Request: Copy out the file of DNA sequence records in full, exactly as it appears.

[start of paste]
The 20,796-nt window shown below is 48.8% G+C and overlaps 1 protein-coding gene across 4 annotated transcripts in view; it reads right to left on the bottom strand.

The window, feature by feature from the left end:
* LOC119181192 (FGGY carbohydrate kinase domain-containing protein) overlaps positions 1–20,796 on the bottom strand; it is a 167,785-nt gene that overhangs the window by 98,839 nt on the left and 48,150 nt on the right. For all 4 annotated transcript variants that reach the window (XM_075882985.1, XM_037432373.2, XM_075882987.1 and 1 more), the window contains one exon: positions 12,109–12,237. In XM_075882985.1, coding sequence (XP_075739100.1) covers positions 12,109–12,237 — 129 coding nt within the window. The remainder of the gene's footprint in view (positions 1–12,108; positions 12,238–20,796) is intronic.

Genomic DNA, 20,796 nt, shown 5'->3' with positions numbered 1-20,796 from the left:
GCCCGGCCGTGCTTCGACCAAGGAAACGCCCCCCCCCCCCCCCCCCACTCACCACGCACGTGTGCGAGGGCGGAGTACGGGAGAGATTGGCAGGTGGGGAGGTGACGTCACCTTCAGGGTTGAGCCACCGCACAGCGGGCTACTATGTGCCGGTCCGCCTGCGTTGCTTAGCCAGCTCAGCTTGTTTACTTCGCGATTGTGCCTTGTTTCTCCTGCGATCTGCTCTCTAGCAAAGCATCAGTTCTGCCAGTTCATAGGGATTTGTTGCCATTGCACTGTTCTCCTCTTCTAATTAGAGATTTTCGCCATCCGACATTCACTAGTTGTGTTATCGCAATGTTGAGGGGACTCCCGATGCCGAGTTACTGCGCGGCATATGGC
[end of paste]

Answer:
The 20,796-nt window shown below is 48.8% G+C and overlaps 1 protein-coding gene across 4 annotated transcripts in view; it reads right to left on the bottom strand.

The window, feature by feature from the left end:
* LOC119181192 (FGGY carbohydrate kinase domain-containing protein) overlaps positions 1–20,796 on the bottom strand; it is a 167,785-nt gene that overhangs the window by 98,839 nt on the left and 48,150 nt on the right. For all 4 annotated transcript variants that reach the window (XM_075882985.1, XM_037432373.2, XM_075882987.1 and 1 more), the window contains one exon: positions 12,109–12,237. In XM_075882985.1, coding sequence (XP_075739100.1) covers positions 12,109–12,237 — 129 coding nt within the window. The remainder of the gene's footprint in view (positions 1–12,108; positions 12,238–20,796) is intronic.

Genomic DNA, 20,796 nt, shown 5'->3' with positions numbered 1-20,796 from the left:
GCCCGGCCGTGCTTCGACCAAGGAAACGCCCCCCCCCCCCCCCCCCACTCACCACGCACGTGTGCGAGGGCGGAGTACGGGAGAGATTGGCAGGTGGGGAGGTGACGTCACCTTCAGGGTTGAGCCACCGCACAGCGGGCTACTATGTGCCGGTCCGCCTGCGTTGCTTAGCCAGCTCAGCTTGTTTACTTCGCGATTGTGCCTTGTTTCTCCTGCGATCTGCTCTCTAGCAAAGCATCAGTTCTGCCAGTTCATAGGGATTTGTTGCCATTGCACTGTTCTCCTCTTCTAATTAGAGATTTTCGCCATCCGACATTCACTAGTTGTGTTATCGCAATGTTGAGGGGACTCCCGATGCCGAGTTACTGCGCGGCATATGGC